Lloyd Chambers’ series of subscription-based photography websites are valuable tools for any photographer interested in better understanding the mechanics and optics of digital photography, especially for those delving into landscape photography or large format printing. Specifically, Lloyd offers remarkably in depth reviews of lenses, sensors, and tools associated with the trade (including hard drives, photo software, tripods, etc), while also providing incredibly thorough tutorials on how to make sharp images.
Given that nearly every other image on the site is a 100% crop at the pixel level it’s all too easy to characterize Lloyd as a “pixel-peeper”, a term often used to deride photographers who are more interested in the sharpness of their image than composition or subject or color. Having graduated from a fine arts program I fully understand the importance of the formal elements of photography, and likewise I believe most photographers would be better suited with a lesson in composition and color than a lesson in field curvature, sharpness and optics. But I also believe that developing as a photographer necessitates a technical understanding of your tools, and that Lloyd’s reviews are a fantastic resource for exactly that.
Diglloyd Advanced Photography, and Making Sharp Images are book like in length, but are frequently updated, which explains the subscription system Lloyd uses to fund the site. It also means that in the fast paced world of photography the content remains fresh and relevant.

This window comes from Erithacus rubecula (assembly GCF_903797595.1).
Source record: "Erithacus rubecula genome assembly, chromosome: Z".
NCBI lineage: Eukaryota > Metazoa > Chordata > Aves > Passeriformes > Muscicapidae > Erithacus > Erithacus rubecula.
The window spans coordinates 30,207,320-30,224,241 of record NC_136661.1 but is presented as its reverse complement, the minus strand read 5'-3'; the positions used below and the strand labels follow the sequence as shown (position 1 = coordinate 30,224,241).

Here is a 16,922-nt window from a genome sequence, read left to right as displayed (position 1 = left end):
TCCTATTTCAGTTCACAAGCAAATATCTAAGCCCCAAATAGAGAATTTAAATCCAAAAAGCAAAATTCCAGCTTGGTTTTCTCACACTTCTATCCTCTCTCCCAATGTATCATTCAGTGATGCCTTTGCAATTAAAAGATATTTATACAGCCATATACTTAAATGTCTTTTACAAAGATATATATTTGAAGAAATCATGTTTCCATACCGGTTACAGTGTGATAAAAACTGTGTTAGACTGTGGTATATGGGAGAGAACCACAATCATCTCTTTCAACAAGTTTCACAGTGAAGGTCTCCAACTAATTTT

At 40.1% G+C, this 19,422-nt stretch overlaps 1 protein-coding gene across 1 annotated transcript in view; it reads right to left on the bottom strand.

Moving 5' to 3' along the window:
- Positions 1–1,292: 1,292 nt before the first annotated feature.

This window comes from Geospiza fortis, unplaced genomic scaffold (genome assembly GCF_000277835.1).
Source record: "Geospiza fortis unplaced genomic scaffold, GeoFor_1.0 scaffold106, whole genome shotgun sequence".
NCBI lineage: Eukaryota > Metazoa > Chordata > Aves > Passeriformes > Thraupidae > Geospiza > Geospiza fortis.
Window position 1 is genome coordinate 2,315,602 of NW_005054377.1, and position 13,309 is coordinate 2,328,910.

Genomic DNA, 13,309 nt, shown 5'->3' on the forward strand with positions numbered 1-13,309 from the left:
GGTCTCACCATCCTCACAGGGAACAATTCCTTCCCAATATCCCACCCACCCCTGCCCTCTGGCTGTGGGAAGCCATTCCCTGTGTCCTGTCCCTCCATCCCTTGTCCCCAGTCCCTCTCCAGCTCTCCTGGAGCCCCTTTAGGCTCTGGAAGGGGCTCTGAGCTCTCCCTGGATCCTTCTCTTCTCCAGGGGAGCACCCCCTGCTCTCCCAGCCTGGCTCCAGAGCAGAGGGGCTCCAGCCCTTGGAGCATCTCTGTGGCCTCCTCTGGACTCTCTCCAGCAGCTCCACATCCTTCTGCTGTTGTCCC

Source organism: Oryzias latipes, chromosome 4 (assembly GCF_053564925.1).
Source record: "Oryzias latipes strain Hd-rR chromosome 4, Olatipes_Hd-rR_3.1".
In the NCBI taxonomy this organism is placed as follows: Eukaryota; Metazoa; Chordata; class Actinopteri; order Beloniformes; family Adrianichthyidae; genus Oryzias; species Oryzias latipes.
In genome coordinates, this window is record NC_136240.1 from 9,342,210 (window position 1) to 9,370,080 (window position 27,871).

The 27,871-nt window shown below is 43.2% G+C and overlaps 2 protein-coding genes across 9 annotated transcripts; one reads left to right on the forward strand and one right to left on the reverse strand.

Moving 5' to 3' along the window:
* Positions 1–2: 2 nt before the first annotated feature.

Advanced Photography focuses predominantly on reviewing equipment available today (with a heavy focus on professional quality Canon and Nikon gear). Be warned that his recommendations favor image quality over cost. However, for the amateur photographer who is looking to make an investment in lenses, or for the seasoned pro who is looking to switch systems, Lloyd’s reviews are invaluable. Like any reviewer, he has a particular slant given his background, specifically focusing on photography centered around a tripod which allows him to achieve maximum image quality (not necessarily flexibility). Many of his reviews favor focus accuracy over autofocus speed, and lens sharpness over lens character. His reviews represent a specialized subset of photography, but much of the technical information will be as relevant to the wedding photographer as it is to the landscapist.
In contrast to his reviews, Making Sharp Images is much more skills oriented. It focuses on developing methods that can be used to achieve maximum sharpness and image quality from your equipment. The site offers in depth tutorials on subjects ranging from diffraction, refraction, haze, focus shift, axial and lateral chromatic aberration, moire, mosaicing, field curvature, and depth of field. He also has a great tutorial on how to test a lens. Lloyd, himself, has said that Making Sharp Images is his most valuable resource, and it is easy to see why.
At the end of the day, gear does matter to some photographers, and for them Lloyd’s sites will remain a valuable resource.
[Michael Zhang from Petapixel has tackled the "Gear Doesn't Matter" issue as well, and it's a worthy read. --OH]